“If the Allies had resisted Hitler strongly in his early stages...he would have been forced to recoil, and a chance would have been given to the sane elements in German life.” — Winston S. Churchill, 1948:World War II was the defining event of ourMore“If the Allies had resisted Hitler strongly in his early stages...he would have been forced to recoil, and a chance would have been given to the sane elements in German life.” — Winston S.
Churchill, 1948:World War II was the defining event of our age—the climactic clash between liberty and tyranny. It led to revolutions, the demise of empires, a protracted Cold War, and religious strife still not ended. Yet Churchill maintained that it was all avoidable. Here is a transformative view of Churchill’s theories, prescriptions, actions, and the degree to which he pursued them in the decade before the war. It shows that he was both right and wrong: right that Hitler could have been stopped- wrong that he did all he could to stop him.
It is based on what really happened—evidence that has been “hiding in public” for many years, thoroughly referenced in Churchill’s words and those of his contemporaries.Richard M. Langworth began his Churchill work in 1968 when he organized the Churchill Study Unit, which later became the Churchill Centre. He served as its president and board chairman and was editor of its journal Finest Hour from 1982 to 2014. In November 2014, he was appointed senior fellow for Hillsdale College’s Churchill Project. Mr. Langworth published the first American edition of Churchill’s India, is the author of A Connoisseur’s Guide to the Books of Sir Winston Churchill, and is the editor of Churchill by Himself, The Definitive Wit of Winston Churchill, The Patriot’s Churchill, All Will Be Well: Good Advice from Winston Churchill, and Churchill in His Own Words.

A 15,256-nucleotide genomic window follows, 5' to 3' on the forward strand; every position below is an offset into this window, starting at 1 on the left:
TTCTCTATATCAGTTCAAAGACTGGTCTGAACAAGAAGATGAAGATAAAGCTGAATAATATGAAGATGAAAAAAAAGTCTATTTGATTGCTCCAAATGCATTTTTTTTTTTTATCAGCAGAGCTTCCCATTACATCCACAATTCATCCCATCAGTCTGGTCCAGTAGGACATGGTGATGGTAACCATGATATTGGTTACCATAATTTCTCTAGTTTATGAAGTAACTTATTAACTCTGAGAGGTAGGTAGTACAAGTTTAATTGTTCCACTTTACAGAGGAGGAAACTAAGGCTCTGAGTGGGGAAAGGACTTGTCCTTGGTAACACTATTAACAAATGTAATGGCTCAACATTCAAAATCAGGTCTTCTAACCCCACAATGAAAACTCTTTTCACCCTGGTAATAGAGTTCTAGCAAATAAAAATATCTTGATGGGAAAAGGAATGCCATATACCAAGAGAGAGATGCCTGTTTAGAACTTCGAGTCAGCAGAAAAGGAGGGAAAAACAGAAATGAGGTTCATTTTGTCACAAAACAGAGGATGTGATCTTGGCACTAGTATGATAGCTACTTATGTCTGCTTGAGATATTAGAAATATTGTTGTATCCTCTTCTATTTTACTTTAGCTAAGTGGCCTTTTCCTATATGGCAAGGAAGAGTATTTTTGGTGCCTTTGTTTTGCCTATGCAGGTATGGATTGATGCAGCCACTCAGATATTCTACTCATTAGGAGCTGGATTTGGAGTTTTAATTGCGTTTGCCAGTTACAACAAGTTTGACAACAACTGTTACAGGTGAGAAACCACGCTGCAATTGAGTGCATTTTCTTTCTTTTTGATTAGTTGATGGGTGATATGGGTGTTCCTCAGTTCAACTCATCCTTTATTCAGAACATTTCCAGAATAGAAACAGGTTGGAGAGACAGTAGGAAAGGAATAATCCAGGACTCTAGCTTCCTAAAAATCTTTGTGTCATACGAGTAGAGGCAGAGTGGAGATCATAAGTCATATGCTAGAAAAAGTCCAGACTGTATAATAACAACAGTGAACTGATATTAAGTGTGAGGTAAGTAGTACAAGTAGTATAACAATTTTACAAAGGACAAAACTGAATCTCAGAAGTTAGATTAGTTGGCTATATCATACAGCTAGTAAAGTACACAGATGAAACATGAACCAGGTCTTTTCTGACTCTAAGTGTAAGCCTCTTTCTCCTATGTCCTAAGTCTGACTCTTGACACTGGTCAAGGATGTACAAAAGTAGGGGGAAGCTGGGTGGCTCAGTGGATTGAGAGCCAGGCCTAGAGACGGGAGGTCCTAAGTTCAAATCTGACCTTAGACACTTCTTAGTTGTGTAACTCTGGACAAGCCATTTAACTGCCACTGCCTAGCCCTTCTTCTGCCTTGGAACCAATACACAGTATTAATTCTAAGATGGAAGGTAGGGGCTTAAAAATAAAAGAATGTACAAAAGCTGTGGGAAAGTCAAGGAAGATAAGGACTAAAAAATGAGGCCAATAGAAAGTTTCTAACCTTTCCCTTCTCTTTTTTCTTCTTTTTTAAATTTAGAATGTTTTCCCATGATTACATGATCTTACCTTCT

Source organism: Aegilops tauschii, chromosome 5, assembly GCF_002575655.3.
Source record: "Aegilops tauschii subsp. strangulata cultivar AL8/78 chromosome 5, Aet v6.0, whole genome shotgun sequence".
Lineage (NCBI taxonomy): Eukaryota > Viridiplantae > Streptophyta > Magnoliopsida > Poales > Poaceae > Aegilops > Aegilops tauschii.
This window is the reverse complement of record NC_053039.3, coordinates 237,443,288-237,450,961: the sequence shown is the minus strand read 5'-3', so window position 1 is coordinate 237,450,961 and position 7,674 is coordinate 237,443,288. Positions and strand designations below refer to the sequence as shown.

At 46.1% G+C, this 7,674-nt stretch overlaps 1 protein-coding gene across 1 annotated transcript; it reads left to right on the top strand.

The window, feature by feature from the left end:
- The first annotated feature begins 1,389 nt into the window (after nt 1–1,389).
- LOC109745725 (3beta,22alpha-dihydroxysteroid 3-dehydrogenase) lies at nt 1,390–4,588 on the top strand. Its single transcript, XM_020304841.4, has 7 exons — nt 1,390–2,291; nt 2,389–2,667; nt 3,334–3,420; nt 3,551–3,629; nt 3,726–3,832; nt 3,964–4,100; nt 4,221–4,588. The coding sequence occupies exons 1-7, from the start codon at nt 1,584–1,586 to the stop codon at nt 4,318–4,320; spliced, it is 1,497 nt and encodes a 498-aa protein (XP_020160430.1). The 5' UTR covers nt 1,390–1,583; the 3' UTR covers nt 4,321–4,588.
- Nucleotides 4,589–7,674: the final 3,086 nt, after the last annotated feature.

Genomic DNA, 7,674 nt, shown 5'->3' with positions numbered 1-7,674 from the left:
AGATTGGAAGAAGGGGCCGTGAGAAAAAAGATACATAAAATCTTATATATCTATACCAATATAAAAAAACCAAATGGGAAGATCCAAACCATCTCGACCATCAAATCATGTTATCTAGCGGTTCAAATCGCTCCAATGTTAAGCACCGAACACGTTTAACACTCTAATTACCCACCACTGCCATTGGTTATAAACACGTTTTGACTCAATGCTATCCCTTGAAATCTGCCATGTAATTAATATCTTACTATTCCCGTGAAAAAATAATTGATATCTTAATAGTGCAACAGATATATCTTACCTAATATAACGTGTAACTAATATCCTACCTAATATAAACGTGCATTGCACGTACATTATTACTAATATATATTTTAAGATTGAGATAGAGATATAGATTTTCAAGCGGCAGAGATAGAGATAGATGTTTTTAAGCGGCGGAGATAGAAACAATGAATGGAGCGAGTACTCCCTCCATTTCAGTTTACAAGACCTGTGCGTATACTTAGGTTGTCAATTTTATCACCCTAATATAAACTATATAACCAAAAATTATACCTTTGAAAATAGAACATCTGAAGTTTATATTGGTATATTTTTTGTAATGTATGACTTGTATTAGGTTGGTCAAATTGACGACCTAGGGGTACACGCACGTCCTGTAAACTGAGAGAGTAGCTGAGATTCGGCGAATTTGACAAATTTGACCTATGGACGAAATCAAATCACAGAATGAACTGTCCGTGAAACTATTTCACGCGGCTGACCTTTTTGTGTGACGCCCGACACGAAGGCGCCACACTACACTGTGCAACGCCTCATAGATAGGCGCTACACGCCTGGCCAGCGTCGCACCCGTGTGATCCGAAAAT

His next book is Winston Churchill, Urban Myths and Reality. In 1998, Richard Langworth was appointed a Commander of the Most Excellent Order of the British Empire by HM The Queen “for services to Anglo-American understanding and the memory of Sir WinstonChurchill.” For more information visit richardlangworth.com.